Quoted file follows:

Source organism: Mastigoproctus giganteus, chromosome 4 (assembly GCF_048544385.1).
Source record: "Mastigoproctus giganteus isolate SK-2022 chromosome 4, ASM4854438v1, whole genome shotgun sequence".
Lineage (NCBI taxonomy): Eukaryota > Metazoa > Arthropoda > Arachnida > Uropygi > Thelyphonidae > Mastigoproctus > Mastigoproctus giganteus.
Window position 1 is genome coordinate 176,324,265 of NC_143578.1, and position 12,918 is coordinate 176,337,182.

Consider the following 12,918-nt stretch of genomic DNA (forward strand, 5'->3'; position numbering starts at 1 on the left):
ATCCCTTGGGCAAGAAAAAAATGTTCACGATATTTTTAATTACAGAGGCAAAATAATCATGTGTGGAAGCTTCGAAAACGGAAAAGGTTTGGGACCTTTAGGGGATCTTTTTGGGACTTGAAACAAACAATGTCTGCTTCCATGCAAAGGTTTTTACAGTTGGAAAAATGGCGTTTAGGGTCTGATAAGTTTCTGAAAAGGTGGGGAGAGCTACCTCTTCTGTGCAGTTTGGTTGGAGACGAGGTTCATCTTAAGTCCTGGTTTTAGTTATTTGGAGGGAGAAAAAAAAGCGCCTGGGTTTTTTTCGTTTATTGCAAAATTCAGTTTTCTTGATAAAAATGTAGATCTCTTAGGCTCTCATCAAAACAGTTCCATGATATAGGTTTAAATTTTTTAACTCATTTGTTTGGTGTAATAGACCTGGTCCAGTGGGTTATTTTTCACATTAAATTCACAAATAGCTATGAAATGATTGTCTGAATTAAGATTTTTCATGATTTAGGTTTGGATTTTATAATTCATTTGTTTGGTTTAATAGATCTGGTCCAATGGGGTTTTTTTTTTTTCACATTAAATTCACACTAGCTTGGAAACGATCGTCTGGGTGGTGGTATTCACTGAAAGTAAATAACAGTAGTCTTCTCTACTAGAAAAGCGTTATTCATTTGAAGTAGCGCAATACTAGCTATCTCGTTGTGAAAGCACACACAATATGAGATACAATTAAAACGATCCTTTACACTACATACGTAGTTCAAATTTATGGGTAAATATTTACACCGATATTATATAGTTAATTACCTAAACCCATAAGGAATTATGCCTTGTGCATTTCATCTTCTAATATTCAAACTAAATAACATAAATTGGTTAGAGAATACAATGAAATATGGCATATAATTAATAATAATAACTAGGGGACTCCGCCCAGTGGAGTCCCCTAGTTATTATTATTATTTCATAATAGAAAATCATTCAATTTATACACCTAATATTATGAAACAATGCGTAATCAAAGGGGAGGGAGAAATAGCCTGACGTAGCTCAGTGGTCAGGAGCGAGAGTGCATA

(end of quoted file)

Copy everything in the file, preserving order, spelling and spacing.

Source organism: Mastigoproctus giganteus, chromosome 4 (assembly GCF_048544385.1).
Source record: "Mastigoproctus giganteus isolate SK-2022 chromosome 4, ASM4854438v1, whole genome shotgun sequence".
Lineage (NCBI taxonomy): Eukaryota > Metazoa > Arthropoda > Arachnida > Uropygi > Thelyphonidae > Mastigoproctus > Mastigoproctus giganteus.
Window position 1 is genome coordinate 176,324,265 of NC_143578.1, and position 12,918 is coordinate 176,337,182.

Consider the following 12,918-nt stretch of genomic DNA (forward strand, 5'->3'; position numbering starts at 1 on the left):
ATCCCTTGGGCAAGAAAAAAATGTTCACGATATTTTTAATTACAGAGGCAAAATAATCATGTGTGGAAGCTTCGAAAACGGAAAAGGTTTGGGACCTTTAGGGGATCTTTTTGGGACTTGAAACAAACAATGTCTGCTTCCATGCAAAGGTTTTTACAGTTGGAAAAATGGCGTTTAGGGTCTGATAAGTTTCTGAAAAGGTGGGGAGAGCTACCTCTTCTGTGCAGTTTGGTTGGAGACGAGGTTCATCTTAAGTCCTGGTTTTAGTTATTTGGAGGGAGAAAAAAAAGCGCCTGGGTTTTTTTCGTTTATTGCAAAATTCAGTTTTCTTGATAAAAATGTAGATCTCTTAGGCTCTCATCAAAACAGTTCCATGATATAGGTTTAAATTTTTTAACTCATTTGTTTGGTGTAATAGACCTGGTCCAGTGGGTTATTTTTCACATTAAATTCACAAATAGCTATGAAATGATTGTCTGAATTAAGATTTTTCATGATTTAGGTTTGGATTTTATAATTCATTTGTTTGGTTTAATAGATCTGGTCCAATGGGGTTTTTTTTTTTTCACATTAAATTCACACTAGCTTGGAAACGATCGTCTGGGTGGTGGTATTCACTGAAAGTAAATAACAGTAGTCTTCTCTACTAGAAAAGCGTTATTCATTTGAAGTAGCGCAATACTAGCTATCTCGTTGTGAAAGCACACACAATATGAGATACAATTAAAACGATCCTTTACACTACATACGTAGTTCAAATTTATGGGTAAATATTTACACCGATATTATATAGTTAATTACCTAAACCCATAAGGAATTATGCCTTGTGCATTTCATCTTCTAATATTCAAACTAAATAACATAAATTGGTTAGAGAATACAATGAAATATGGCATATAATTAATAATAATAACTAGGGGACTCCGCCCAGTGGAGTCCCCTAGTTATTATTATTATTTCATAATAGAAAATCATTCAATTTATACACCTAATATTATGAAACAATGCGTAATCAAAGGGGAGGGAGAAATAGCCTGACGTAGCTCAGTGGTCAGGAGCGAGAGTGCATA